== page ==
Monoamine Oxidase Inhibitors (MAOIs)

MAOIs are older antidepressants that have been in use for decades, and include drugs such as Resagaline and Moclobemide. However, they are not an ideal first choice for depression treatment because of the serious side effects of these drugs. Such side effects include sexual dysfunction, dizziness, difficulty urinating, and nausea. MAOIs also have negative interactions with a variety of other drugs, rendering it critically important to tell your doctor about all other medications you take.

Atypical antidepressants

These drugs aren't really a class of drugs; instead, they simply fail to fit neatly into other classes. Drugs such as Bupropion and Agomelaton fall into this class. The specific side effects of the drug you choose depend on the neurotransmitter it acts upon and your individual biochemistry.

  • Agomelatine is an antidepressant that acts on neurotransmitter receptors for both melatonin and serotonin. Melatonin is a hormone that is important for regulating sleep. Agomelatine is the only antidepressant available to modify the actions of melatonin in the body. It is a relatively new medicine, but data available suggests it may be equally effective as other anti-depressants which provides a new option for patients unable to find an effective and well-tolerated option.
  • Bupropion has a reduced risk of sexual side effects but can induce mania in some people. It's also occasionally used as a stop smoking supplement.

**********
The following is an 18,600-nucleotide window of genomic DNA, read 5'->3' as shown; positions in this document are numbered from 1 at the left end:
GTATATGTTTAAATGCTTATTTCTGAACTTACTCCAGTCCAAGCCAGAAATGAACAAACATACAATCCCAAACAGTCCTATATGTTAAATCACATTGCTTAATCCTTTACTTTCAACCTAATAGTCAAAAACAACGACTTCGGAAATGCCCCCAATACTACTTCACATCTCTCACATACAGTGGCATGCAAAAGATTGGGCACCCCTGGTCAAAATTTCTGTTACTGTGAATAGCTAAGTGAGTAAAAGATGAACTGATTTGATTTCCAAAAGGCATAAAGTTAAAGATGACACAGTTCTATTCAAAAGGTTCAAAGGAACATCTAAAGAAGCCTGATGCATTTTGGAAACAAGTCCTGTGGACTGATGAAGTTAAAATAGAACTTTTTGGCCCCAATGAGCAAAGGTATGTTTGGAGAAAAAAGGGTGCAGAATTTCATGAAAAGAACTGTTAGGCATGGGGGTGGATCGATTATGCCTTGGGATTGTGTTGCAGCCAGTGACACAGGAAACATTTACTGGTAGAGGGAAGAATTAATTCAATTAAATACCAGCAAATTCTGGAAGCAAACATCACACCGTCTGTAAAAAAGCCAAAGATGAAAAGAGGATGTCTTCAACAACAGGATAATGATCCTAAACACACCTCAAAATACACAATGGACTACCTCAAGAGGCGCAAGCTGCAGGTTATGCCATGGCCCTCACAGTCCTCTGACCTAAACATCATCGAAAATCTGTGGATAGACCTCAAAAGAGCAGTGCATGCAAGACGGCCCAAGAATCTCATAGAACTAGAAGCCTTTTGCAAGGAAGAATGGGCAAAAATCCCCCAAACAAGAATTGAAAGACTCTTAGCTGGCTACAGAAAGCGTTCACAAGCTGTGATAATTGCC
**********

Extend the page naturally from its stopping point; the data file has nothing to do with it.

Some people with depression find that atypical antidepressants are more effective at regulating their symptoms. These drugs, in some cases, can also be combined with other antidepressants to amplify the effects and reduce the severity of side effects.

Counselling and Cognitive Behavioural Therapy

Counselling can be highly effective at treating depression, and studies suggest that patients who combine counselling with medication have a higher rate of improvement. Although any type of counselling may be helpful, cognitive-behavioral therapy (CBT), and variants of this modality, have been clinically proven to help combat depression. CBT is designed to be a short-lived treatment, and helps patients detect, understand, and counter negative thoughts while remedying problematic behaviours. The most important components of effective counselling are a good relationship with a licensed counsellor and a clear treatment plan. Effective counsellors discuss treatment options with their patients, modify treatment plans based upon results, and give patients a clear idea of what they can expect from treatment and how long treatment will take.

Alternative Interventions